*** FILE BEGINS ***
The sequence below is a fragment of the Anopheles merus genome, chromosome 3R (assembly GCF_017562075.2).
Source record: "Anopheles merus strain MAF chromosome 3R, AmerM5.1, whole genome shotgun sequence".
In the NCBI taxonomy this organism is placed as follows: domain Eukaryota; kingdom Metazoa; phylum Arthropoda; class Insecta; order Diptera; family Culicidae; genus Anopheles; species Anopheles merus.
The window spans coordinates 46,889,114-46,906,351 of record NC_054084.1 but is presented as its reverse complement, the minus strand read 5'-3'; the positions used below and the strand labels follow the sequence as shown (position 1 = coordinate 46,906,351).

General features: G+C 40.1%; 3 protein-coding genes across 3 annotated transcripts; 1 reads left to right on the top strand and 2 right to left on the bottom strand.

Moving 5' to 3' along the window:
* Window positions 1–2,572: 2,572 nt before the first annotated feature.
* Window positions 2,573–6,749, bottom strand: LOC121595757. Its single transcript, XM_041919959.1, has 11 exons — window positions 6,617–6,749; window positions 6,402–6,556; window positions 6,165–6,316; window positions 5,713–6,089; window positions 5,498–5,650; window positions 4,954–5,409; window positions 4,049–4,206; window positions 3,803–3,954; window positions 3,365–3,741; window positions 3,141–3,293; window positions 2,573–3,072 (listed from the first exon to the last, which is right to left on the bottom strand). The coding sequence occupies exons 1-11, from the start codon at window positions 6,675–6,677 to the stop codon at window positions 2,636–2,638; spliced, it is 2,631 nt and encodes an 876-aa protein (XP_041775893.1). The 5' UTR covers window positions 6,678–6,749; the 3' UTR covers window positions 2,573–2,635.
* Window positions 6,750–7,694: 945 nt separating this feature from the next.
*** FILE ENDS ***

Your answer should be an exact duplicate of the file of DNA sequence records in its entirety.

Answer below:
The sequence below is a fragment of the Anopheles merus genome, chromosome 3R (assembly GCF_017562075.2).
Source record: "Anopheles merus strain MAF chromosome 3R, AmerM5.1, whole genome shotgun sequence".
In the NCBI taxonomy this organism is placed as follows: domain Eukaryota; kingdom Metazoa; phylum Arthropoda; class Insecta; order Diptera; family Culicidae; genus Anopheles; species Anopheles merus.
The window spans coordinates 46,889,114-46,906,351 of record NC_054084.1 but is presented as its reverse complement, the minus strand read 5'-3'; the positions used below and the strand labels follow the sequence as shown (position 1 = coordinate 46,906,351).

General features: G+C 40.1%; 3 protein-coding genes across 3 annotated transcripts; 1 reads left to right on the top strand and 2 right to left on the bottom strand.

Moving 5' to 3' along the window:
* Window positions 1–2,572: 2,572 nt before the first annotated feature.
* Window positions 2,573–6,749, bottom strand: LOC121595757. Its single transcript, XM_041919959.1, has 11 exons — window positions 6,617–6,749; window positions 6,402–6,556; window positions 6,165–6,316; window positions 5,713–6,089; window positions 5,498–5,650; window positions 4,954–5,409; window positions 4,049–4,206; window positions 3,803–3,954; window positions 3,365–3,741; window positions 3,141–3,293; window positions 2,573–3,072 (listed from the first exon to the last, which is right to left on the bottom strand). The coding sequence occupies exons 1-11, from the start codon at window positions 6,675–6,677 to the stop codon at window positions 2,636–2,638; spliced, it is 2,631 nt and encodes an 876-aa protein (XP_041775893.1). The 5' UTR covers window positions 6,678–6,749; the 3' UTR covers window positions 2,573–2,635.
* Window positions 6,750–7,694: 945 nt separating this feature from the next.